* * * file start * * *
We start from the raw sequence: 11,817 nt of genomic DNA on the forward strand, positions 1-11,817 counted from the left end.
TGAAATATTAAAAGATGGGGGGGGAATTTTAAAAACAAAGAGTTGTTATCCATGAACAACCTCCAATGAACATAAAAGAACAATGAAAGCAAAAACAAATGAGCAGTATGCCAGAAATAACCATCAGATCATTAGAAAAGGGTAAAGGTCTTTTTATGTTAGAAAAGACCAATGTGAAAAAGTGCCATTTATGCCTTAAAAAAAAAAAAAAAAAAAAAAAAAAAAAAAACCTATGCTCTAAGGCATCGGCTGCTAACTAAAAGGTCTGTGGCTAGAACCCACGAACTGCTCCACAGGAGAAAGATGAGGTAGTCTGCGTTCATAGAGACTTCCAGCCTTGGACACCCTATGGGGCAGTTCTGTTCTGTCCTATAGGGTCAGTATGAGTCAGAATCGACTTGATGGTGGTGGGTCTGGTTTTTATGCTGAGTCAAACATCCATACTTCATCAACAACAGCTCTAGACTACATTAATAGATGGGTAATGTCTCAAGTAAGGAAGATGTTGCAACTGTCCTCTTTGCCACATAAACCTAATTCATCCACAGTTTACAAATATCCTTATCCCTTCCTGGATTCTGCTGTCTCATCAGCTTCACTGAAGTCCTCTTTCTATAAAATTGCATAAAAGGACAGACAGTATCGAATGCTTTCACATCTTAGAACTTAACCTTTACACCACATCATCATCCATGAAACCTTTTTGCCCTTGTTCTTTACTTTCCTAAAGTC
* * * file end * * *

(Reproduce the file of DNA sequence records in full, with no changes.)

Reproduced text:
We start from the raw sequence: 11,817 nt of genomic DNA on the forward strand, positions 1-11,817 counted from the left end.
TGAAATATTAAAAGATGGGGGGGGAATTTTAAAAACAAAGAGTTGTTATCCATGAACAACCTCCAATGAACATAAAAGAACAATGAAAGCAAAAACAAATGAGCAGTATGCCAGAAATAACCATCAGATCATTAGAAAAGGGTAAAGGTCTTTTTATGTTAGAAAAGACCAATGTGAAAAAGTGCCATTTATGCCTTAAAAAAAAAAAAAAAAAAAAAAAAAAAAAAAACCTATGCTCTAAGGCATCGGCTGCTAACTAAAAGGTCTGTGGCTAGAACCCACGAACTGCTCCACAGGAGAAAGATGAGGTAGTCTGCGTTCATAGAGACTTCCAGCCTTGGACACCCTATGGGGCAGTTCTGTTCTGTCCTATAGGGTCAGTATGAGTCAGAATCGACTTGATGGTGGTGGGTCTGGTTTTTATGCTGAGTCAAACATCCATACTTCATCAACAACAGCTCTAGACTACATTAATAGATGGGTAATGTCTCAAGTAAGGAAGATGTTGCAACTGTCCTCTTTGCCACATAAACCTAATTCATCCACAGTTTACAAATATCCTTATCCCTTCCTGGATTCTGCTGTCTCATCAGCTTCACTGAAGTCCTCTTTCTATAAAATTGCATAAAAGGACAGACAGTATCGAATGCTTTCACATCTTAGAACTTAACCTTTACACCACATCATCATCCATGAAACCTTTTTGCCCTTGTTCTTTACTTTCCTAAAGTC